AbstractMore than ten years ago, when I first read Mario Gandelsonas’ book The Urban Context, the beautiful abstract diagrams that the book presented -the street network of Chicago- fascinated me with the profound historical and cultural background that they suggested. Without knowing how this would direct me, I started to draw something related with the street network of Beijing. That is the beginning of this book. Among tons of the diagrams that I have created, most of them have not been incorporated into this book, while they have directed me into this fascinating research area which focuses on the "mineralized skeleton," rather than the "soft tissue" of urban forms.
It was not until the recent five years when Yang and I came across some theories and approaches in paleontology that we started to integrate them into the street network study in Beijing and Savannah. Paleontology methods lay the foundation and provide a systematic and scientific platform for our research. Then urban paleontology, as a new framework for urban form study, unfolds itself more and more apparently in front of us. It explores the evolution of "urban species" based on their remains- "urban fossils," which describe distinct urban forms with imprints of their street networks. Just as how a biological fossil serves as a factual documentation of certain life forms, an urban fossil provides clues of the existence and transformation of urban forms.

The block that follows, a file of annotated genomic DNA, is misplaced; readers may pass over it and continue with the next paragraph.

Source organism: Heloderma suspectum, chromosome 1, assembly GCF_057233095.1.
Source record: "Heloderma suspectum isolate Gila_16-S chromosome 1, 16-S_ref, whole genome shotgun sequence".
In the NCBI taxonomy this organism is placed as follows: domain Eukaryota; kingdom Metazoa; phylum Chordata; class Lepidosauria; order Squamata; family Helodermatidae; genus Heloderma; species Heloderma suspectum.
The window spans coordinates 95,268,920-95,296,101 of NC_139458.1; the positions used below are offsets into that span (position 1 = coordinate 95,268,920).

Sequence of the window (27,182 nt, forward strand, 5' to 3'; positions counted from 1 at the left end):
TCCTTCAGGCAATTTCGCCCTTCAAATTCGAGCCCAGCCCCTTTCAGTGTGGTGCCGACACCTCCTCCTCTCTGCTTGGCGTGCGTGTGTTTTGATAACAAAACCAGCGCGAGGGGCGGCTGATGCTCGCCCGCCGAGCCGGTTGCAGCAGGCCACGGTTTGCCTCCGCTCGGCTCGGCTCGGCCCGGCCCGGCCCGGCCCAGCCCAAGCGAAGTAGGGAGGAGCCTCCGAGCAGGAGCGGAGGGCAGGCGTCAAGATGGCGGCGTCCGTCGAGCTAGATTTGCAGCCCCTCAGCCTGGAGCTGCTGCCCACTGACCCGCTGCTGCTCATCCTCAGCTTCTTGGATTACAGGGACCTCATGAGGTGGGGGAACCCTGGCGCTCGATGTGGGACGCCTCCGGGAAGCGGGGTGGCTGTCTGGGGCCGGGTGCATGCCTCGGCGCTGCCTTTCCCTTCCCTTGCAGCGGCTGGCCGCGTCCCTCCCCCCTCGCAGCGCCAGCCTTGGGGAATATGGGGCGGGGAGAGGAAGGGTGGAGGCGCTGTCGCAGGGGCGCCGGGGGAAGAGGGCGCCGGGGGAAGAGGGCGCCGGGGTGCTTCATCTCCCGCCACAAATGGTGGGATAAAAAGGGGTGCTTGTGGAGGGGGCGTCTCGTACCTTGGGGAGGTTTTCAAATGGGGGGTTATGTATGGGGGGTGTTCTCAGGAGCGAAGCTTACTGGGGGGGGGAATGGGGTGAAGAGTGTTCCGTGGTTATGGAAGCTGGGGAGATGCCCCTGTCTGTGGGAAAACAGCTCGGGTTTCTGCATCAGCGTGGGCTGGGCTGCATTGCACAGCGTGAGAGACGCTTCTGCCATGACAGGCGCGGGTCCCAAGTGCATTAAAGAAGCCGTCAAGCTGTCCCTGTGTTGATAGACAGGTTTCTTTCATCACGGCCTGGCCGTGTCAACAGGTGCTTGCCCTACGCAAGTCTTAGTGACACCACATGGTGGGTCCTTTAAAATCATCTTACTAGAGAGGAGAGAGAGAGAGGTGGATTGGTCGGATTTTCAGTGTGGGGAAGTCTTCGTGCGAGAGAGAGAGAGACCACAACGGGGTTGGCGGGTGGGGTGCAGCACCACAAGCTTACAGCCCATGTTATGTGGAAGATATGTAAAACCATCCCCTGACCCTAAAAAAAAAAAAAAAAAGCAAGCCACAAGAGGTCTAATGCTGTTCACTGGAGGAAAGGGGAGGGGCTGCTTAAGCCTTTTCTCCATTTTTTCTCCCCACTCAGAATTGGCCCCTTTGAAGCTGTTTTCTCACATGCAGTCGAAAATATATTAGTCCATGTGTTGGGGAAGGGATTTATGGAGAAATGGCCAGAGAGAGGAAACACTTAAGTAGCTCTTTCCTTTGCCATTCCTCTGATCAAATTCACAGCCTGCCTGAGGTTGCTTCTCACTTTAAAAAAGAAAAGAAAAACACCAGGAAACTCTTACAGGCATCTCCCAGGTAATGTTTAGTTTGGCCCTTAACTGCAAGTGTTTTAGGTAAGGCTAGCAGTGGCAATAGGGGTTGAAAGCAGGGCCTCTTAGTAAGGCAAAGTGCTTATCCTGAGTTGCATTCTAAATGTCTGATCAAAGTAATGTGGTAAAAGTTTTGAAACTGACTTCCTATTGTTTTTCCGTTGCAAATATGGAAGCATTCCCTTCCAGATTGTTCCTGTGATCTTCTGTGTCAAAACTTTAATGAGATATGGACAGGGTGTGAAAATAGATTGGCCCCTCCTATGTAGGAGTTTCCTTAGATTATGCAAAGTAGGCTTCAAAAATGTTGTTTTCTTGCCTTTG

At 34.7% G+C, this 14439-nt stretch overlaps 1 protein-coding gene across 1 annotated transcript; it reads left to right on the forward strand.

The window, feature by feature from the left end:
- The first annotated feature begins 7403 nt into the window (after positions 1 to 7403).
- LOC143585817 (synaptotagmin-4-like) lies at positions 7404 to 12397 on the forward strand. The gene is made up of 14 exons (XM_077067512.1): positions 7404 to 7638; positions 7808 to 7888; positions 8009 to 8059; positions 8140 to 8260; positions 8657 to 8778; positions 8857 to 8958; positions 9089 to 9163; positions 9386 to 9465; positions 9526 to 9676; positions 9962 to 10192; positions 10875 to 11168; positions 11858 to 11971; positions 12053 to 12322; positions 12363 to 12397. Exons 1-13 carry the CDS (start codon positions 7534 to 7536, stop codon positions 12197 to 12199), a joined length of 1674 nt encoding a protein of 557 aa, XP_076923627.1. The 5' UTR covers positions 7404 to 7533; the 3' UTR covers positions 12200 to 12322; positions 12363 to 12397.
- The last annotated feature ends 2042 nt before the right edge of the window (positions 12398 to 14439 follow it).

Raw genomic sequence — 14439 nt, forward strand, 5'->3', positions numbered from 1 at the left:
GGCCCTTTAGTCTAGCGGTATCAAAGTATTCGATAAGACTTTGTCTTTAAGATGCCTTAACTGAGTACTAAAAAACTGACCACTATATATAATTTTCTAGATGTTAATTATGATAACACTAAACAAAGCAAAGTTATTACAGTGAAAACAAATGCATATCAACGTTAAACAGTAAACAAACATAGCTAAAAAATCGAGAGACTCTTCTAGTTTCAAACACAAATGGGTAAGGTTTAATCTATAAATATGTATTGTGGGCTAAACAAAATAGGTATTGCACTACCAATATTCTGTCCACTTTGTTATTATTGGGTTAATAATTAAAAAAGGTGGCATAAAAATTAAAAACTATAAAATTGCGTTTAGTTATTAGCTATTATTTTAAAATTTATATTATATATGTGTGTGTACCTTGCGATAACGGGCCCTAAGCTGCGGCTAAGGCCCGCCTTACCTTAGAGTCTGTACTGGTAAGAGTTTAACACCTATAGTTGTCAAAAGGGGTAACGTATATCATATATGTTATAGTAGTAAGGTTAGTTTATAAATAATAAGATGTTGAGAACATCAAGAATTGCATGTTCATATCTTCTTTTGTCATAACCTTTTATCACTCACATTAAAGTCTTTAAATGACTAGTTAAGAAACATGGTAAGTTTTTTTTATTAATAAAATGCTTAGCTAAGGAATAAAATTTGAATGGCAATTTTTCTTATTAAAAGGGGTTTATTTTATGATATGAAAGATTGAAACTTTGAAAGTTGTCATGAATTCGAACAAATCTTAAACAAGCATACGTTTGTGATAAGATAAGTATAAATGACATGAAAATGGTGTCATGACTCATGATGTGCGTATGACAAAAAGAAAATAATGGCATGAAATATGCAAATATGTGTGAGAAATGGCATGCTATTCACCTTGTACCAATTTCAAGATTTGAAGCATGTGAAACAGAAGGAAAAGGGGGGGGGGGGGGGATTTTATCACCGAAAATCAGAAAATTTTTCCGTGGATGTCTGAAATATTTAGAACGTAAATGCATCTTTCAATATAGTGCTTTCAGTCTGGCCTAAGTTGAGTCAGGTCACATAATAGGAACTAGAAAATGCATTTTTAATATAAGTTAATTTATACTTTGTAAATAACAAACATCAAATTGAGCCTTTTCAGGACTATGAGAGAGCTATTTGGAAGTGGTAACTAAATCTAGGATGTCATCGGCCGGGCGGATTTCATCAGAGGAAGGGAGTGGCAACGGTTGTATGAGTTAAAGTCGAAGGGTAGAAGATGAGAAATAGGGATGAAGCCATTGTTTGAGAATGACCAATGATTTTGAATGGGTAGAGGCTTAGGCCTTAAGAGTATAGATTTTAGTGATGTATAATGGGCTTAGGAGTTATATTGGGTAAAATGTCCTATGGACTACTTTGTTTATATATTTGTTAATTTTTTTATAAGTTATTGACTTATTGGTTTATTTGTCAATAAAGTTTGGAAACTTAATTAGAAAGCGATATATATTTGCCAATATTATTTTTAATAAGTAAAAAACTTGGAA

The study of urban paleontology inevitably directs us to further exploration in the fields of biology, anatomy, archeology, geology, and the application of computer aided design in the excavation of urban sites. Upon finishing this book, we realize that our work is too inadequate to possibly incorporate all the influence that other disciplines may have on architecture and urban design. What it has suggested is that architecture presents such a wide array of connections with other disciplines and becomes more and more towards an interdisciplinary study. We hope this book has illustrated the diversity of problems that invite further study and can serve as a start point for architects to conceive the total spectrum.
About the AuthorMing Tang, LEED AP, is a professor of Architecture and the Director of the Electronic Design program at the Savannah College of Art and Design, where he teaches various architectural design and visualization courses in the Architecture Department. He is also the founder of Tang & Yang Architects, which focuses on multi-disciplinary architectural research and practice. As a designer and educator, he has won numerous international design awards and published his work in many countries. His projects have been exhibited in China, Mexico, Italy, Spain, and the United Sates.
Dihua Yang, AIA, NCARB, LEED AP, is also a professor at the Savannah College of Art and Design. She is the cofounder of Tang & Yang Architects, and has worked in HOK and Andi Architectural Design and Consultation Co. in Beijing China before she joined Savannah College of Art and Design as a faculty member.